RNA interference (RNAi) provides a means of regulating gene expression by targeting mRNA in a sequence-specific manner and inducing either transcript degradation or translational inhibition. RNAi was first described in detail by Fire and Mello in C. elegans in 1998 (Fire et al., 1998). Since then, the RNAi response has been shown to be highly conserved among drosophila (Kennerdell and Carthew, 1998), fungi (Romano and Macino, 1992), plants (Chuang and Meyerowitz, 2000), and mammals (Wianny and Zernicka-Goetz, 2000). Using experimentally delivered short hairpin RNAs (shRNAs) and short interfering RNAs (siRNAs), RNAi has become a powerful genetic tool, not only for understanding basic gene function but also in the development of novel applications for animal agriculture and for animal and human disease.
The development of techniques for producing transgenic livestock that express shRNAs targeting endogenous and/or exogenous genes for silencing has enormous potential for livestock improvement (Long et al., 2010). In addition, introduction of transgenes using viral vectors, in particular lentiviral vectors, has provided an avenue for increasing the efficiency of transgenic livestock production. Combined with assisted reproductive technologies (ARTs) such as somatic cell nuclear transfer (SCNT) and in vitro fertilization (IVF), viral gene transfer has been used successively to produce a variety of transgenic animals, including mice, dogs (Hong et al., 2009), cats (Yin et al., 2008), cows (Hofmann et al., 2004), and pigs (Park et al., 2001, 2002). Here we provide the first report of transgenic calves produced by direct injection of one-cell embryos with recombinant lentivirus expressing an shRNA construct designed to reduce bovine myostatin mRNA and protein expression. Analysis of muscle characteristics in these animals should provide insight into the role of myostatin in muscle generation and development. Moreover, information gained from these experiments could contribute to agriculture applications in addition to the development of human therapeutics for such disorders as muscular dystrophy and sarcopenia.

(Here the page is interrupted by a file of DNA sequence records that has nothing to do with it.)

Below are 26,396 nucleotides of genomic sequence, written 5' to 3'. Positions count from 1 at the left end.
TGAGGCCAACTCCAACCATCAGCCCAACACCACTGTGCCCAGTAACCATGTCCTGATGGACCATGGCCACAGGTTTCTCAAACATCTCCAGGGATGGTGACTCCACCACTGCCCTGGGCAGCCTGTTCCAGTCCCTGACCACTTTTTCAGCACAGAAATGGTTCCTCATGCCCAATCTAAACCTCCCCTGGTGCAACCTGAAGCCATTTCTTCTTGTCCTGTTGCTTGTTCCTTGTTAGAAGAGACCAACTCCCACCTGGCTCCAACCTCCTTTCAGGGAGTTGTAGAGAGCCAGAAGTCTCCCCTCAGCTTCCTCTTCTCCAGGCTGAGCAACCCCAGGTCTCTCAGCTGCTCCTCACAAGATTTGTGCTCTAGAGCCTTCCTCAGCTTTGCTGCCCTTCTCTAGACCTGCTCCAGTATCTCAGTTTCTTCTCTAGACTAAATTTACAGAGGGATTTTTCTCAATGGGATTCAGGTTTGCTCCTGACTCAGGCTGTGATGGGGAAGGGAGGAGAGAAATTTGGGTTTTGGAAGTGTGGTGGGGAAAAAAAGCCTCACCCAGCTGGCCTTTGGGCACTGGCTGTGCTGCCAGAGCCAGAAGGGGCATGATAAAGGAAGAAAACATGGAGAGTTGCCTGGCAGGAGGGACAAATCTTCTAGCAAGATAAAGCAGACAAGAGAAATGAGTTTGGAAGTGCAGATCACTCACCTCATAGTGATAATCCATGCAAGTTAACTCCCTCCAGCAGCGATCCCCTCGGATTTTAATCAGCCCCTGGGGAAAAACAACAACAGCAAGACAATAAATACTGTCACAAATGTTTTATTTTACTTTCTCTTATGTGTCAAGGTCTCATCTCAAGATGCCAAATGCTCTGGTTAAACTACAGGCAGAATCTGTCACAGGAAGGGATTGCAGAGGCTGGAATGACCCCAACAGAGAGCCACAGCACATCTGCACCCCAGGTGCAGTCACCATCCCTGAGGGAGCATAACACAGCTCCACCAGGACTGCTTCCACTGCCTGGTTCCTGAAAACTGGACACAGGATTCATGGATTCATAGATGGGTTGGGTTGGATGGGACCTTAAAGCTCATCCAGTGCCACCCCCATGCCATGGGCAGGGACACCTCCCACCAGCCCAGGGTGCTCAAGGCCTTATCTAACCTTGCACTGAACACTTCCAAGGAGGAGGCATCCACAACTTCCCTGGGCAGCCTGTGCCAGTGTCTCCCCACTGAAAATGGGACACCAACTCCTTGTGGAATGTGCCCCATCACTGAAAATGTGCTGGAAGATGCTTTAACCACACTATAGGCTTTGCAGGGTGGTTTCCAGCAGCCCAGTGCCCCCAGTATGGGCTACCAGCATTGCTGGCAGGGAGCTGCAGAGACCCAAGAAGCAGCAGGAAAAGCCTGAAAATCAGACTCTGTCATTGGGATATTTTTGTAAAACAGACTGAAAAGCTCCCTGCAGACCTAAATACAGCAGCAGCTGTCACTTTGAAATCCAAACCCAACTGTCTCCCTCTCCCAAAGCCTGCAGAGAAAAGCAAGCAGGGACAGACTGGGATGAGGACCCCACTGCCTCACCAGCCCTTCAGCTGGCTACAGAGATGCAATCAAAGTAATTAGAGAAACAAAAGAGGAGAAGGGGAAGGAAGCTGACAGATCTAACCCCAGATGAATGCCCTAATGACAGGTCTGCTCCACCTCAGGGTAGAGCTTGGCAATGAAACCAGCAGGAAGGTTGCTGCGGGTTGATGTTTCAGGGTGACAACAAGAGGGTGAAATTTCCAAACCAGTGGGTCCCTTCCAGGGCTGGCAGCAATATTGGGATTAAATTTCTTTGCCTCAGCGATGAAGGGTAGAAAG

Four lentiviral plasmid constructs expressing the shRNAs targeting caprine and bovine myostatin sequences (MSTN-57, MSTN-181, MSTN-545, and MSTN-1026), as well as a nonsense control shRNA construct (NULL), were transfected into a cell line designed to stably express caprine myostatin (293TMSTN). All four shRNAs targeting the myostatin transcript showed effective suppression of mRNA levels when compared to the NULL construct (Fig. 1A). One-way ANOVA revealed expression of myostatin mRNA in cells transfected with each shRNA targeting myostatin was significantly lower than the NULL, but not each other (P < 0.05).